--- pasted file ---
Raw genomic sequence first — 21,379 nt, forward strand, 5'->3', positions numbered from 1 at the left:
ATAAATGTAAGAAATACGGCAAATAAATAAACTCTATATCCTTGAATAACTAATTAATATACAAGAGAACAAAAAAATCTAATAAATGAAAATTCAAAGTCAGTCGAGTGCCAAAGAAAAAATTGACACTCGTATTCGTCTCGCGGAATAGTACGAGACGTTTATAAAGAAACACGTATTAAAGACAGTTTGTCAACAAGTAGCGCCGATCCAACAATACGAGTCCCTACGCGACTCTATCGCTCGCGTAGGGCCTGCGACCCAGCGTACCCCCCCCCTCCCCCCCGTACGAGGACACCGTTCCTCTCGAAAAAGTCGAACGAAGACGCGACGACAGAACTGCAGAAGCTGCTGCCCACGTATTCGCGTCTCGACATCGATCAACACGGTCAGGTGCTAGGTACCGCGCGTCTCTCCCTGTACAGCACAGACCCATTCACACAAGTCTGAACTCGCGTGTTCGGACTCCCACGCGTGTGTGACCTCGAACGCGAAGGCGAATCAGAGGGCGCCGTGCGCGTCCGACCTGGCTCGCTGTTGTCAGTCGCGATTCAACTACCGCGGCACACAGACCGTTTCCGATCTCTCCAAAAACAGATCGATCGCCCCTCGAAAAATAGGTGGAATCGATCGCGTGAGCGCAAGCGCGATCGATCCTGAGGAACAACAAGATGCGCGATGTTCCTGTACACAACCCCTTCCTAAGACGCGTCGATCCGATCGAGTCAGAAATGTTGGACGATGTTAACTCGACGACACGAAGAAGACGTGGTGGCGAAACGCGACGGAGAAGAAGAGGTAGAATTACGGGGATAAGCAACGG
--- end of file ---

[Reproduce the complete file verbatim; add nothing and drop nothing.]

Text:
Raw genomic sequence first — 21,379 nt, forward strand, 5'->3', positions numbered from 1 at the left:
ATAAATGTAAGAAATACGGCAAATAAATAAACTCTATATCCTTGAATAACTAATTAATATACAAGAGAACAAAAAAATCTAATAAATGAAAATTCAAAGTCAGTCGAGTGCCAAAGAAAAAATTGACACTCGTATTCGTCTCGCGGAATAGTACGAGACGTTTATAAAGAAACACGTATTAAAGACAGTTTGTCAACAAGTAGCGCCGATCCAACAATACGAGTCCCTACGCGACTCTATCGCTCGCGTAGGGCCTGCGACCCAGCGTACCCCCCCCCTCCCCCCCGTACGAGGACACCGTTCCTCTCGAAAAAGTCGAACGAAGACGCGACGACAGAACTGCAGAAGCTGCTGCCCACGTATTCGCGTCTCGACATCGATCAACACGGTCAGGTGCTAGGTACCGCGCGTCTCTCCCTGTACAGCACAGACCCATTCACACAAGTCTGAACTCGCGTGTTCGGACTCCCACGCGTGTGTGACCTCGAACGCGAAGGCGAATCAGAGGGCGCCGTGCGCGTCCGACCTGGCTCGCTGTTGTCAGTCGCGATTCAACTACCGCGGCACACAGACCGTTTCCGATCTCTCCAAAAACAGATCGATCGCCCCTCGAAAAATAGGTGGAATCGATCGCGTGAGCGCAAGCGCGATCGATCCTGAGGAACAACAAGATGCGCGATGTTCCTGTACACAACCCCTTCCTAAGACGCGTCGATCCGATCGAGTCAGAAATGTTGGACGATGTTAACTCGACGACACGAAGAAGACGTGGTGGCGAAACGCGACGGAGAAGAAGAGGTAGAATTACGGGGATAAGCAACGG